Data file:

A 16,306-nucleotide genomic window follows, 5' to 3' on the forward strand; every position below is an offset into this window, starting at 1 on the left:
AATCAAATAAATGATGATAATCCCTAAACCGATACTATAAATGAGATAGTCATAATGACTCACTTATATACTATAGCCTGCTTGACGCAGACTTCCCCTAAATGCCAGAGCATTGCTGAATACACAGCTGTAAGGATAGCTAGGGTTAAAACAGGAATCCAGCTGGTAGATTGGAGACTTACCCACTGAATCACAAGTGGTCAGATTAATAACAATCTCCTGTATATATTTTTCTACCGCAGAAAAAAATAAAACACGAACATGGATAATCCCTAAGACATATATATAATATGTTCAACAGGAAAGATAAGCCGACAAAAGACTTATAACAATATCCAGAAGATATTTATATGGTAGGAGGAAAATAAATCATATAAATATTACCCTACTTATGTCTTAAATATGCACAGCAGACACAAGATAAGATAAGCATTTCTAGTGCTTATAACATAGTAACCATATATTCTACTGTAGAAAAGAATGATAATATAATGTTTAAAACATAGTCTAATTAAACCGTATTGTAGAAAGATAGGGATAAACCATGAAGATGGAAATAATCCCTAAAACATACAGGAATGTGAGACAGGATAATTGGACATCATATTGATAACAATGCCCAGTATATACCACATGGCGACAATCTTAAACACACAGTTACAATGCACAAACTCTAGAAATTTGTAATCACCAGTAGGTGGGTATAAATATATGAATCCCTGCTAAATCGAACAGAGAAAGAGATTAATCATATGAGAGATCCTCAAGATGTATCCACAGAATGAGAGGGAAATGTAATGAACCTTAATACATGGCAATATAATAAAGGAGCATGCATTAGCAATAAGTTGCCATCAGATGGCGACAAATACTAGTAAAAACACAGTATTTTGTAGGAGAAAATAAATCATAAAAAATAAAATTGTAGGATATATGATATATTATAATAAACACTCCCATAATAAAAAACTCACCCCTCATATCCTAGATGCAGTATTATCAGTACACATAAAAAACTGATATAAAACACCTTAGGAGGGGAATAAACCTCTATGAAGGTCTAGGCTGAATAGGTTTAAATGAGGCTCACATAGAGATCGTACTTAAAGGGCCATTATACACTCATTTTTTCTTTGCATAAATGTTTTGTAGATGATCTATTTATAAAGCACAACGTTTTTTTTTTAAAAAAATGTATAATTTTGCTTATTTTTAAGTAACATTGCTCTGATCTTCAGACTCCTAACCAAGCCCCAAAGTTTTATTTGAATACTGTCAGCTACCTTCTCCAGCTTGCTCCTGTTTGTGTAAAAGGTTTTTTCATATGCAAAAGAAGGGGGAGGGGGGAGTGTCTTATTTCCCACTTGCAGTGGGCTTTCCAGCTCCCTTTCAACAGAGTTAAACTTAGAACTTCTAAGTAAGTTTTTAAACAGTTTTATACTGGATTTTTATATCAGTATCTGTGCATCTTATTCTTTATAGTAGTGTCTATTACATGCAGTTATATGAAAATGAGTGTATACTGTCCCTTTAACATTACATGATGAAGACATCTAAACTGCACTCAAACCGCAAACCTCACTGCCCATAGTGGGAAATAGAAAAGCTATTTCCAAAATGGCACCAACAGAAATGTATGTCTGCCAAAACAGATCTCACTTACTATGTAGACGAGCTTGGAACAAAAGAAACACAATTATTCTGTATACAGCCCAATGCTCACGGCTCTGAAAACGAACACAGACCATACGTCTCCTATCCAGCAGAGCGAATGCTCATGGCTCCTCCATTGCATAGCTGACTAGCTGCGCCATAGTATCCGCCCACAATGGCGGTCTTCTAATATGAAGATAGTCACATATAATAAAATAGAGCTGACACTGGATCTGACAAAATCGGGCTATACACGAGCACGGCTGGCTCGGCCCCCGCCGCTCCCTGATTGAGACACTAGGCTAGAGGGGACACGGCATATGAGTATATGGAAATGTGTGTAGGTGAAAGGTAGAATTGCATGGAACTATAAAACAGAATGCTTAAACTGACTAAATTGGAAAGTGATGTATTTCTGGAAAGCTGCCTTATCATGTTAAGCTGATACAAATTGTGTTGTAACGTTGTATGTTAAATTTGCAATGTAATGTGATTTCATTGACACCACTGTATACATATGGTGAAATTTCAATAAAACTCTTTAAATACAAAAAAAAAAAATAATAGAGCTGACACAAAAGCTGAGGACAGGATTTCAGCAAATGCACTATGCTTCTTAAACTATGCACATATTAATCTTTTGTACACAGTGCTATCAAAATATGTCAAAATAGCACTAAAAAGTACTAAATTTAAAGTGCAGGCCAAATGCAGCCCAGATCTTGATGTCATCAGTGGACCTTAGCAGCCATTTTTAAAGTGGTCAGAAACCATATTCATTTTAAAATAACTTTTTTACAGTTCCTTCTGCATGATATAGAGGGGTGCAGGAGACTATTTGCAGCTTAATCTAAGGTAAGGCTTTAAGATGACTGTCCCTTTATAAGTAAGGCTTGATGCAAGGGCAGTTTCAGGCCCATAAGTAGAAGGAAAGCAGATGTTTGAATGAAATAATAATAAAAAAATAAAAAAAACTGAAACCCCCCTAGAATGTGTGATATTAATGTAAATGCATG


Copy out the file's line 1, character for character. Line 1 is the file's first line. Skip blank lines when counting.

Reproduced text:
A 16,306-nucleotide genomic window follows, 5' to 3' on the forward strand; every position below is an offset into this window, starting at 1 on the left: